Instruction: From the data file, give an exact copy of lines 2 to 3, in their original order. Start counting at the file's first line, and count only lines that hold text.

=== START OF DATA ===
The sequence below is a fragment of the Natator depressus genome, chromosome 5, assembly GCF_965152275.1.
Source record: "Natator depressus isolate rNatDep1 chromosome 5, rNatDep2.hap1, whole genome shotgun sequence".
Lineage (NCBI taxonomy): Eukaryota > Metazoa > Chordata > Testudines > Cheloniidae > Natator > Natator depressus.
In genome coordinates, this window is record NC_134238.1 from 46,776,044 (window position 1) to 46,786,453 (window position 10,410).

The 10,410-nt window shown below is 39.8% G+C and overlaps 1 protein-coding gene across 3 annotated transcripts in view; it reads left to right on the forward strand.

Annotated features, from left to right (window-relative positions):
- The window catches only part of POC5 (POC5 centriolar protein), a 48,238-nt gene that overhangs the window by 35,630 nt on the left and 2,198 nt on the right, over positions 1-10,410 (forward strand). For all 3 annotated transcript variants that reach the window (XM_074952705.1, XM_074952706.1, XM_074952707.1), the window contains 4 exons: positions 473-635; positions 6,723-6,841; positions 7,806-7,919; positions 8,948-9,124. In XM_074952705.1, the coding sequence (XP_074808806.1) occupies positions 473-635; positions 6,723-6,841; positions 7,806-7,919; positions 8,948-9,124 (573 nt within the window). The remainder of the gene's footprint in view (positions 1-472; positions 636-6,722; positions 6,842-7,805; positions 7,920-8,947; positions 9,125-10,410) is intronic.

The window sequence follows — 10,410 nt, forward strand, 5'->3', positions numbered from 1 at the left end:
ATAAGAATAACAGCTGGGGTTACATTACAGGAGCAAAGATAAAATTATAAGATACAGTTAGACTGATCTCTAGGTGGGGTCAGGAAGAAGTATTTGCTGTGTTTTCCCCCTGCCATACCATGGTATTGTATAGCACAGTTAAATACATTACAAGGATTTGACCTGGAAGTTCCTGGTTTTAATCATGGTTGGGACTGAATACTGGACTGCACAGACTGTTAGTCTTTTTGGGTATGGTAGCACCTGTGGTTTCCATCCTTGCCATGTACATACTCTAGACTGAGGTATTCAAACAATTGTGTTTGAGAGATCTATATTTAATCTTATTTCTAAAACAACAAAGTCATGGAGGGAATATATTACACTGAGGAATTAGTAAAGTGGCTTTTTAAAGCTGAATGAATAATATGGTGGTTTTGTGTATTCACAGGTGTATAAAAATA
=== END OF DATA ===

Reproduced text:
Source record: "Natator depressus isolate rNatDep1 chromosome 5, rNatDep2.hap1, whole genome shotgun sequence".
Lineage (NCBI taxonomy): Eukaryota > Metazoa > Chordata > Testudines > Cheloniidae > Natator > Natator depressus.